Anyway, I digress…we were told that we needed to put all of our stuff in a locker (cameras or smartphones are not allowed during the encounter). Afterwards, we all put on life vests. Then, they broke us up into groups of 10 or so to do the actual dolphin encounter.
Here is a photo of the dolphin enclosure area. As you can see, it is out in the open water, which makes it a bit challenging when you feel the waves coming in from passing boats or just the normal tide.
The people on the outside of the smaller enclosures are doing the “Dolphin Swim” encounter. There was no way we could do that with our young child, so we opted for the standard dolphin encounter.
Once the dolphin trainer was ready for us, we descended down some stairs into the COLD water where there is an underwater platform on which you stand. The platform is kind of slippery, so wear water shoes, if possible. We all wore our water shirts, but I was the only one wearing a long-sleeved water shirt. The dolphin trainer (named Jessica) wore a long-sleeved water shirt, so she knew what she was doing! The long-sleeves made a huge difference for me. My son (unfortunately wearing his short-sleeve water shirt) was shivering after being in the water for a while, and I constantly had to hug him to keep him warm.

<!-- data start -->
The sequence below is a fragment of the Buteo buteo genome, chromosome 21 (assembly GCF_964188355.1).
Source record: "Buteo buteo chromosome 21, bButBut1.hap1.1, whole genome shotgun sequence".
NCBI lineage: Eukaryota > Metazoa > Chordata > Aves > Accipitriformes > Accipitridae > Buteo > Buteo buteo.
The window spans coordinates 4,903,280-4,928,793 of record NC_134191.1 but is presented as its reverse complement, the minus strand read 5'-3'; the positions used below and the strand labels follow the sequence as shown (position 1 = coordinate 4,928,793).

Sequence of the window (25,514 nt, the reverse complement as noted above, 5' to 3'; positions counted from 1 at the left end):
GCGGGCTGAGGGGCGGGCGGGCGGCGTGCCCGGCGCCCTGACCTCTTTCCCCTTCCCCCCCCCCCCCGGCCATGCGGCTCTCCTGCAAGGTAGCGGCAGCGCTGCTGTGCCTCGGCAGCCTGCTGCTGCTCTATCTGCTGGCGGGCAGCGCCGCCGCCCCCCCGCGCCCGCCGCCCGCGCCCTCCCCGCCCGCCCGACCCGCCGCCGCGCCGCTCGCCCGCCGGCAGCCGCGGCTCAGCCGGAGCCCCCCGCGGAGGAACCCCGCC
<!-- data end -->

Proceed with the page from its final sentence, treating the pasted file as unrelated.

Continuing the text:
We were in the water longer than I expected. I don’t know for sure, but I think we were in there for 30-45 minutes. I thought it only would last 15 minutes, so that was a good thing in terms of value for our money. My husband and I enjoyed the dolphin encounter, but my son was not so enthusiastic. Even though we got him hyped up and excited about it before the trip, he started freaking out when the dolphins inadvertently splashed him. Also, the water is pretty deep (I’m about 5’4”, and it came up to my chest), so I constantly was holding on to my son (who is 48” tall) and trying to make sure he didn’t float away with the waves off the platform. Standing on the slippery platform, even with my water shoes, it was kind of hard to balance because of the constant influx of waves. There were a few other kids (even younger than my son) who were crying a lot, so I’m not so sure this is the best excursion for young kids. I thought my son would be OK with it, but he surprised me (in a bad way).